Thank you, Sue Carpenter.

Thank you, Darcey Leonard.

Thank you, John Payne and Andrew Male.

Thank you, Robin Turner.

Thank you to the bands that played Arthur’s launch party at Spaceland in Silver Lake (thank you, Jennifer Tefft): Fatso Jetson, Chuck Dukowski Sextet… I’m not sure who else.

Thank you, Matt Luem.

Thank you, Steve Appleford, for being a real journalist.

Thank you to everyone who played a role who I’ve forgotten or neglected to post here. (Please be in touch!)

And thank you to everyone who found the magazine, picked it and read it.

We’re coming back.

LIFE AGAINST DEMENTIA by Joe Carducci (Arthur, 2002)

Originally published in Arthur No. 1 (Oct. 2002)

by Joe Carducci

Anyone familiar with the roiling currents and tidal motion of American popular culture knows that the film and music industries are delivering less interesting work than ever. Melodies, rhythms, songs, voices, characters, stories and genres seem colder, more processed and, in general, received rather than inspired. There’s nothing wrong with referencing or even stealing plots or melodies as long as the stealing’s done by an artist or madman who revives them too, in some new personal way. But with the explosion of University film departments and rock and roll courses in the last two decades the American arts are filling up with professional careerists who better belong in business college, or law school.

The action film fell of its own overblown weight; you’d hardly know that it grew from such lean, tightly-scripted productions as Dirty Harry (1971), Death Wish (1974), Rocky (1976), First Blood (1982), and Terminator (1984). And whereas Jaws (1975) remade film marketing, Titanic (1997) threatened to remake the action film itself: fusing the male action film with the woman’s film takes another hundred million dollars and an additional hour in running time. The resulting summer behemoths trod the marketplace with such strong-arming confidence that the studios practically demand they be made without costly stars so as to pack in more explosives and effects and advertising.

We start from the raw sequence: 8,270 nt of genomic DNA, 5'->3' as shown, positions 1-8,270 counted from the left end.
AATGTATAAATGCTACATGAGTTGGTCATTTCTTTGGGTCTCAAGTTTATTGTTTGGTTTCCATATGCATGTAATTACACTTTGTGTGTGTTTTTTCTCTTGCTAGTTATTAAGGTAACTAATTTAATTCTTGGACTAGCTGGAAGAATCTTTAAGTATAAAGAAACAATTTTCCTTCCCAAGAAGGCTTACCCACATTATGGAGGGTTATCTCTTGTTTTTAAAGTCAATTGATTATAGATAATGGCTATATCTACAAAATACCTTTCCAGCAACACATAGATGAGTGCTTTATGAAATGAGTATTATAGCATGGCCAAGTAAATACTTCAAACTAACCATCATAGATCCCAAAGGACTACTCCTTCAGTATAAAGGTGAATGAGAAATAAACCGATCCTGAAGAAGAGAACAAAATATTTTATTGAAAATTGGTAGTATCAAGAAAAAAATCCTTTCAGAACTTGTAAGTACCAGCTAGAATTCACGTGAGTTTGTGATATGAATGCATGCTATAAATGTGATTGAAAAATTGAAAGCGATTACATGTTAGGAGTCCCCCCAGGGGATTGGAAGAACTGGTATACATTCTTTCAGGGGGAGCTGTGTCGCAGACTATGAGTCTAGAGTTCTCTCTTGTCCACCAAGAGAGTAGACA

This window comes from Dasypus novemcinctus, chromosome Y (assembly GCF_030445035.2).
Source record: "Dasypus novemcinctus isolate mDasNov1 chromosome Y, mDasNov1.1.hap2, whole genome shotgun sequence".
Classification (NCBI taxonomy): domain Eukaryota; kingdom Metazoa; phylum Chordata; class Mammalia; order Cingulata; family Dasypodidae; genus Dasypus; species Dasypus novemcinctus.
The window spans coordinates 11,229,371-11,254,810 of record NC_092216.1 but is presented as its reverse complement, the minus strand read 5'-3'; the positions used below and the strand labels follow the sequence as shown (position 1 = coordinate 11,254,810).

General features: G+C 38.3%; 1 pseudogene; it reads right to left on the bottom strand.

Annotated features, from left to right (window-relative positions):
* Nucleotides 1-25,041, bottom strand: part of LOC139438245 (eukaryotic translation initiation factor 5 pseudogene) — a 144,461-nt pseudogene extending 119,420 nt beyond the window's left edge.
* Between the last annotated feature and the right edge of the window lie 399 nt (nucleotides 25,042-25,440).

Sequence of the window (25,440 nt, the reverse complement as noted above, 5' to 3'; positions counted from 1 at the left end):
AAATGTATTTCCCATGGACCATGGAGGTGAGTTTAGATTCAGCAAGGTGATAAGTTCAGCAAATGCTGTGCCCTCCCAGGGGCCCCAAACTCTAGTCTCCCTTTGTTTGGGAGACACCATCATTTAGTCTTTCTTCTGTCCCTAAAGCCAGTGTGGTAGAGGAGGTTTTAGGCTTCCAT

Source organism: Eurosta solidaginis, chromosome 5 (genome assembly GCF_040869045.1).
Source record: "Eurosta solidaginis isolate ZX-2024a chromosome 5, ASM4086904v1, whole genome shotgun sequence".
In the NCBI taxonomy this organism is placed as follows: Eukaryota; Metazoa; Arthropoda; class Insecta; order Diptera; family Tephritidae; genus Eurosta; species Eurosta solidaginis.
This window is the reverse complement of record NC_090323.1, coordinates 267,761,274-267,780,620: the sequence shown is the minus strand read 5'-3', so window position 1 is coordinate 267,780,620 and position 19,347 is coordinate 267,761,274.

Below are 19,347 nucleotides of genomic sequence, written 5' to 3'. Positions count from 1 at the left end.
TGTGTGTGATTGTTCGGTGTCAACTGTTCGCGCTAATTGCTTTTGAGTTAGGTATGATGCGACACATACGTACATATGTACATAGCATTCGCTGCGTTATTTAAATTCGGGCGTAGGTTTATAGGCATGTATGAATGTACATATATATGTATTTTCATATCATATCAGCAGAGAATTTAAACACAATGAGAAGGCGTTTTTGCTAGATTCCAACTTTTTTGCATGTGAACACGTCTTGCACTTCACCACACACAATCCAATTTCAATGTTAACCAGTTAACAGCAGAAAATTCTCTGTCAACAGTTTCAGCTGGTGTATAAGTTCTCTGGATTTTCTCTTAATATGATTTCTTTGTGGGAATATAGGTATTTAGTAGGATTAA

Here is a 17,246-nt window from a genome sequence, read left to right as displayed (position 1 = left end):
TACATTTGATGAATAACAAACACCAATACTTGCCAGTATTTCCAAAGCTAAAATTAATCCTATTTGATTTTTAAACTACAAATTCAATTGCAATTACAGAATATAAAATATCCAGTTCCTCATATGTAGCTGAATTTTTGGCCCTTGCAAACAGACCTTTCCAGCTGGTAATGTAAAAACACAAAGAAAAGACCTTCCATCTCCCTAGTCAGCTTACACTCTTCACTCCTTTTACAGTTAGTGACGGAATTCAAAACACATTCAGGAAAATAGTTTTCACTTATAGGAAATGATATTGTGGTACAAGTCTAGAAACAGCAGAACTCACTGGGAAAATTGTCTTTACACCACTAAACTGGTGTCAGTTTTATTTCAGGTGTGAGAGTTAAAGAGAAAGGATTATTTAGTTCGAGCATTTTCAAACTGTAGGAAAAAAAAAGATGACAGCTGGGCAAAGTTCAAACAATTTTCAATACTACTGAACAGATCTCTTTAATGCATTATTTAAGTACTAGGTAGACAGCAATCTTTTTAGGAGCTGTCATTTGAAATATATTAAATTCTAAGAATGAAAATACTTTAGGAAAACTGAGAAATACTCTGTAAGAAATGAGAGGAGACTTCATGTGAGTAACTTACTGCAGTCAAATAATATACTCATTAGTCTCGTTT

The music industry’s dilemma was clear at this year’s Grammies. In a normal year Michael Greene, president of the National Academy of Recording Arts & Sciences (NARAS), would have slammed Republicans on non-Industry social policy grounds, but Bush got off easy this year as the country ain’t in the mood and Greene’s house was not in order. Big recording stars are lobbying in Sacramento to void the record industry’s exemption from the seven-year personal contract limit, and they want to own their own master recordings. And over all the bogus proceedings on Grammy night loomed the specter of the computer-software-hardware-internet juggernaut’s paramount killer app—free music. (NARAS is no longer Greene’s playpen due to sexual harassment lawsuit—a real Clinton Democrat, apparently.)